The hope of these new findings make it feasible to develop a painkiller that could be taken orally, although the researchers believe this would take at least 10 years.
The research is centred on neuropathic pain, a chronic compliant due to injury to the nerves, spinal cord or brain.
Such pain can result from diabetes damage to nerves in the feet or elsewhere, spinal injury, degenerative disc disease, spinal tumours, multiple sclerosis, shingles, nerve toxins and electrical or other damage to peripheral nerves.
Common pain medicines like aspirin, ibuprofen and acetaminophen often fail to relieve neuropathic pain. Morphine-like opiods such as oxycodone sometimes are used, but can cause constipation, nausea and a spaced-out feeling.
The study in rats used toxins that came from two cone snail species that eat worms, unlike relatives that eat fish or snails and occasionally deliver a fatal sting to a human fisherman.
The cone snail toxins, RgIA and Vc1.1, fit into alpha9alpha10 nicotinic acetylcholine receptors, which are found on nerve cells and are in the family of receptors activated by nicotine from cigarette smoking.
The study showed alpha9alpha10 nicotinic receptors provided a previously unknown route to pain relief.
For the study, the University of Utah researchers tied sutures loosely around one of each rat's two sciatic nerves to mimic nerve compression and injury from sciatica.
That made the rats overly sensitive to touch on one hind paw but not the other. Each rat's sensitivity was assessed by measuring how much pressure could be applied to a hind paw with a blunt Teflon tip before the rat pulled away the paw.
Normal rats could withstand 4.7 times more pressure before withdrawing their paws, compared with rats with sciatica. When cone snail toxin RgIA was injected, the rats with sciatica were able to tolerate a stronger touch from the tip - both four hours and 24 hours after the drug was given.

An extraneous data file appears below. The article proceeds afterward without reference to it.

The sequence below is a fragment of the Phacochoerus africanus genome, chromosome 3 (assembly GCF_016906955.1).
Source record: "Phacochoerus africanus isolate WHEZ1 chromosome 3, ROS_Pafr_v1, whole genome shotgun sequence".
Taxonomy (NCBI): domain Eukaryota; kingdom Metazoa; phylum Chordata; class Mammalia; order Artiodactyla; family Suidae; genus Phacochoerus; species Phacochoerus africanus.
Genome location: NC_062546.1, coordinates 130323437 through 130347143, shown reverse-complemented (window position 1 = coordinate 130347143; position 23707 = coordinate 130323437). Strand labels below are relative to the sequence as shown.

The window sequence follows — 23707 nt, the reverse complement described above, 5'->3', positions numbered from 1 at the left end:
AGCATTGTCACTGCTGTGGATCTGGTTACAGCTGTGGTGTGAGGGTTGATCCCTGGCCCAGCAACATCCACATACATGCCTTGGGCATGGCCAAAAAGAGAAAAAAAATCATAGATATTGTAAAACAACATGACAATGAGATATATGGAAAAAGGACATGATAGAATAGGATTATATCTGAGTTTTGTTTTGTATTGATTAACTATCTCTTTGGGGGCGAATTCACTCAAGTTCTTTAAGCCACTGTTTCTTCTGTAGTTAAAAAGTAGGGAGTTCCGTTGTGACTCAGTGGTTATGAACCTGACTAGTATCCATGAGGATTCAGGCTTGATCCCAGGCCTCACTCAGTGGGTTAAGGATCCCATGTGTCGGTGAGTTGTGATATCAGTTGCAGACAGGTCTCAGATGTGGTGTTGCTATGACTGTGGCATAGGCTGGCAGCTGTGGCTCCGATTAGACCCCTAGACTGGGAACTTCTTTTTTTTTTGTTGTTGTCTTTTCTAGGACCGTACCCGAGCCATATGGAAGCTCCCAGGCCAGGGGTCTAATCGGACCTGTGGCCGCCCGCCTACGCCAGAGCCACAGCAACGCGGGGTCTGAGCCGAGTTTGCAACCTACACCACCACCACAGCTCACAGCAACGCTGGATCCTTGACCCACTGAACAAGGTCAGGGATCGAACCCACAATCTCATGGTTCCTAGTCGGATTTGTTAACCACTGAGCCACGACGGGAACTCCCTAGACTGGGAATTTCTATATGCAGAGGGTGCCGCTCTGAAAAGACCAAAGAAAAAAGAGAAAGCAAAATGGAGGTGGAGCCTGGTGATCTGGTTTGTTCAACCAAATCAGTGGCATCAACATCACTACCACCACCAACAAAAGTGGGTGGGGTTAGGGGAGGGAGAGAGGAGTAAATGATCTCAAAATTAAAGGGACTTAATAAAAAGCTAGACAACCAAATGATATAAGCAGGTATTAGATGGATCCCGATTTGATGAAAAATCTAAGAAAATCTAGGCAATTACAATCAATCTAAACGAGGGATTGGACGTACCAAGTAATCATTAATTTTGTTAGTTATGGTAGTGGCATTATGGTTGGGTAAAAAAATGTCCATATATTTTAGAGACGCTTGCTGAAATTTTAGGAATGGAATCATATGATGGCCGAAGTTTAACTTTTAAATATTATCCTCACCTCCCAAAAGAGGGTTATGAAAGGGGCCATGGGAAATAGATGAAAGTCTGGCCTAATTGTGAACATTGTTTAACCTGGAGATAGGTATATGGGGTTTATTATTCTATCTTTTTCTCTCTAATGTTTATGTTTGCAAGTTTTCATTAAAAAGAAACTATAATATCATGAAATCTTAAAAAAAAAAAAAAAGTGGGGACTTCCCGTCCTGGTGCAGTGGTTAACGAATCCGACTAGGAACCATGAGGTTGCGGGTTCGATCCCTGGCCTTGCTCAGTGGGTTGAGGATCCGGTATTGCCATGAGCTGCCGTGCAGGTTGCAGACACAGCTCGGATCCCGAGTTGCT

The highest dose completely reversed the hypersensitivity caused by sciatica, with no adverse effects. Daily injections "produced a sustained analgesic effect," the researchers wrote.
RgIA was such a potent pain reliever that "about 10 billionths of an ounce reversed the hypersensitivity to pain," the scientists commented.
Vc1.1 had a similar effect - replicating studies by other researchers - allowing rats with sciatica to tolerate touch with greater pressure.
"We found a new way to treat a chronic and debilitating form of pain suffered by hundreds of millions of people on Earth," said Michael McIntosh, a University of Utah research professor of biology, and research director and professor in the Department of Psychiatry.
"Our findings not only suggest a previously unrecognised molecular mechanism for the treatment of neuropathic pain, but also demonstrate the involvement of alpha9alpha10 nicotinic receptors" in nerve injury," McIntosh and colleagues wrote.
At the moment, anticonvulsant drugs for epilepsy are sometimes used to reduce the pain by decreasing nerve cell excitability, but have side effects such as lethargy, fatigue, clouding of mental state and weight gain.
Antidepressants and muscle relaxants have been used, but they can cause weight gain, nausea and sexual dysfunction.
Topical treatments include capsicum cream derived from chili peppers, but they usually are not very effective.
"There really is no highly effective treatment available for this kind of severe pain, so having a new way to treat it is exciting," McIntosh said.
"If the new discovery eventually leads to a new pain drug that is combined with existing treatments, you may be able to reduce the pain to a lower level than ever before."
McIntosh emphasised neither substance will be on the market soon. Vc1.1, also known as ACV1, is being developed by an Australian company, Metabolic, and is undergoing trials of its effectiveness in human patients.
While the drug targets nicotinic receptors, McIntosh said alpha9alpha10 nicotinic receptors had not been reported previously as a target for any kind of painkilling medication.
McIntosh added that Vc1.1 could be administered by subcutaneous (under the skin) injection.
The findings are being published the week of Nov. 13 in the online edition of the journal Proceedings of the National Academy of Sciences.